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Other Names: CVC, TAK-652, TBR-652, cenicriviroc mesylate Drug Class: CCR5 Antagonist Molecular Formula: C41 H52 N4 O4 S Registry Number: 497223-25-3 (ChemID) Chemical Name: (5E)-8-[4-(2-butoxyethoxy)phenyl]-1-isobutyl-N-[4-[(S)-(3-propylimidazol-4-yl)methylsulfinyl]phenyl]-3,4-dihydro-2H-1-benzazocine-5-carboxamide Chemical Class: Benzazepines Organization: Allergan, Takeda, Tobira Therapeutics Phase of Development: Cenicriviroc is in Phase IIb development as a treatment for HIV.

(Compound details obtained from ChemIDplus Advanced,1 NIAID Therapeutics Database,2 Allergan press release,3 ClinicalTrials.gov,4 and Antimicrobial Agents and Chemotherapy article5)

What is cenicriviroc?

What is cenicriviroc?

Cenicriviroc is an investigational HIV drug that is being studied to treat HIV infection and HIV-associated neurocognitive disorders (HAND). (HAND ranges from mild problems with memory, language, and reasoning to the more severe HIV-associated dementia [HAD].) Cenicriviroc is also being studied to treat a liver disease called nonalcoholic steatohepatitis (NASH).4,6

Cenicriviroc belongs to a group of HIV drugs called CCR5 antagonists.2,5 A CCR5 antagonist blocks HIV from getting into and infecting certain cells of the immune system. This prevents HIV from multiplying and can reduce the amount of HIV in the body.

Cenicriviroc also appears to block a receptor known as CCR2. The CCR2 receptor is associated with inflammatory diseases. The potential benefits of blocking the CCR2 receptor in people with HIV are being studied.7,8

To learn about how investigational drugs are tested during clinical trials, read the AIDSinfo What is an Investigational HIV Drug? and HIV/AIDS Clinical Trials fact sheets.

Which clinical trials are studying cenicriviroc?

Which clinical trials are studying cenicriviroc?

Study Names: TBR-652-2-202 (Study 202); NCT01338883
Phase: IIb
Status: This study has been completed.
Location: United States and Puerto Rico
Purpose: The purpose of this study was to compare the safety and efficacy of 2 different doses of cenicriviroc versus the FDA-approved non-nucleoside reverse transcriptase inhibitor (NNRTI) efavirenz (brand name: Sustiva) in adults with HIV who had never taken HIV medicines before.4,9

Study Name: NCT02128828
Phase: II
Status: This study has been completed.
Location: United States
Purpose: The purpose of this study was to evaluate cenicriviroc’s ability to improve learning, memory, and other cognitive abilities in participants with HIV who had cognitive impairment.6,10,11

For more details on the studies listed above, see the Health Professional version of this drug summary.

The company that was previously developing cenicriviroc had at one point been planning Phase III clinical trials to investigate a fixed-dose combination (FDC) tablet containing cenicriviroc plus the FDA-approved medicine lamivudine (brand name: Epivir). However, study of the FDC tablet has not occurred.12,13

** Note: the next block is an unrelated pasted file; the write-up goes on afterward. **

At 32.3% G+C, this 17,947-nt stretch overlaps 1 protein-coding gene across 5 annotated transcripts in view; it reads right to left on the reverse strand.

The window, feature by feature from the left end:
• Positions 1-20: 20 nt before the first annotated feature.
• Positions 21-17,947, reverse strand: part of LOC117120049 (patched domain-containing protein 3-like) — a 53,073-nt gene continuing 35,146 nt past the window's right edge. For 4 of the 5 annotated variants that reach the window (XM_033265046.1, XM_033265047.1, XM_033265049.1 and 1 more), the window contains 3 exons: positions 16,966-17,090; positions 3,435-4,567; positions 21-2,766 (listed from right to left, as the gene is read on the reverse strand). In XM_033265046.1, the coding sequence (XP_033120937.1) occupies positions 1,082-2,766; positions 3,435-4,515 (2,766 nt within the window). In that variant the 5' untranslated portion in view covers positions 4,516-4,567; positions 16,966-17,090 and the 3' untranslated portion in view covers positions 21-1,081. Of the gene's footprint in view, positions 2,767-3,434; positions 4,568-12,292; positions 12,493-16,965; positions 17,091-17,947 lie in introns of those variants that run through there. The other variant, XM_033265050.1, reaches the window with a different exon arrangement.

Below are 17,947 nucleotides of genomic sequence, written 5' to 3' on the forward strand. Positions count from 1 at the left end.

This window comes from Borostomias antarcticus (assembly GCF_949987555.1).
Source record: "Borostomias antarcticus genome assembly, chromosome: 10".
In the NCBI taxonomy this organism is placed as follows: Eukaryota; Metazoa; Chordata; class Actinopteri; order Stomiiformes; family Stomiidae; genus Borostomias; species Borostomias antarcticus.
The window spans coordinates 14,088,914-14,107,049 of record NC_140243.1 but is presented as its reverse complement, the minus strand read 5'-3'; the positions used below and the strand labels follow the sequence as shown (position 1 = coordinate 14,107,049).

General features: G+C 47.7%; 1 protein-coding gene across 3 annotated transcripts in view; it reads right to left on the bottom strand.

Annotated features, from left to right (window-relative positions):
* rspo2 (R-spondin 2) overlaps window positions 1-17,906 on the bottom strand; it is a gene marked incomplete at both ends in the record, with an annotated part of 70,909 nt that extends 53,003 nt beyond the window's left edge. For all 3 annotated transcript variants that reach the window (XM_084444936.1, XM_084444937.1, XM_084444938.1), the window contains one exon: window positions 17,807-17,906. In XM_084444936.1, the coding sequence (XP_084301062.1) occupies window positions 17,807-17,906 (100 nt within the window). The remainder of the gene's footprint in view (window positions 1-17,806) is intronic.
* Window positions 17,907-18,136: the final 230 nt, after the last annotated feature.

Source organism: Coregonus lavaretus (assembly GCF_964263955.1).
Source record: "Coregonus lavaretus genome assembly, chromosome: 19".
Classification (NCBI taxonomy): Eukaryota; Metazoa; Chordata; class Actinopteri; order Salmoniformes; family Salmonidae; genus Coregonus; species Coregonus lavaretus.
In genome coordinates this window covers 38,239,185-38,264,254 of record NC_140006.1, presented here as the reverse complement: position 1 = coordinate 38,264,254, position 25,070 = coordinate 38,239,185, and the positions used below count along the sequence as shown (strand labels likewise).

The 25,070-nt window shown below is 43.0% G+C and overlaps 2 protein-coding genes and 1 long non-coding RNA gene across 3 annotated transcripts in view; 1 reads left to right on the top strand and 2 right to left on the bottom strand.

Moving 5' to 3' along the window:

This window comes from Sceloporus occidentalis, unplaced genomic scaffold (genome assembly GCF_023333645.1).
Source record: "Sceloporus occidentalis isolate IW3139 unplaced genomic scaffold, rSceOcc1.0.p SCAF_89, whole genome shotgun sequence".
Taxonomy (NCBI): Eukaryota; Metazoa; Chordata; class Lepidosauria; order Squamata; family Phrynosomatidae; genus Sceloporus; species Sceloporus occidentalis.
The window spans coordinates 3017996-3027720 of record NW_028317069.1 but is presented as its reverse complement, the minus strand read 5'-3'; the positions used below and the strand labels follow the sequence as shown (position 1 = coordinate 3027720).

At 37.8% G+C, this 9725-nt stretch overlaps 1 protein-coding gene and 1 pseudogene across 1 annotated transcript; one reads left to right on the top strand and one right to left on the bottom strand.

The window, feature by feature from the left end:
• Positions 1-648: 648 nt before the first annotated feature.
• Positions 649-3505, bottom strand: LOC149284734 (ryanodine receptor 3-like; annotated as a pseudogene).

What side effects might cenicriviroc cause?

What side effects might cenicriviroc cause?

One goal of HIV research is to identify new drugs that have fewer side effects. The following side effects were observed in the studies of cenicriviroc listed above.

Study 202 (NCT01338883):

In this study, the most common side effects associated with cenicriviroc were nausea, headache, diarrhea, and abnormal dreams. One participant receiving cenicriviroc had a severe, symptomless elevation in a liver enzyme level, but it was temporary.4,10

Treatment-related side effects occurred in participants across all study groups, but a smaller percentage of cenicriviroc-treated participants experienced these side effects than efavirenz-treated participants. Participants receiving cenicriviroc saw a drop in total cholesterol levels and in the levels of one specific type of cholesterol. More participants in the efavirenz group dropped out of the study because of side effects than in the cenicriviroc group.14,15


In this study, most side effects reported were mild or moderate in intensity. Some of the moderate side effects included loose stools, nausea, abdominal cramps, and fatigue. One participant withdrew from the study due to mild nausea. Severely high lipase levels in the blood were reported on two separate occasions; however, it’s unknown whether this side effect was related to treatment with cenicriviroc.11

Because cenicriviroc is still being studied, information on possible side effects of the drug is not complete. As testing of cenicriviroc continues, additional information on possible side effects will be gathered.

Where can I get more information about clinical trials studying cenicriviroc?

Where can I get more information about clinical trials studying cenicriviroc?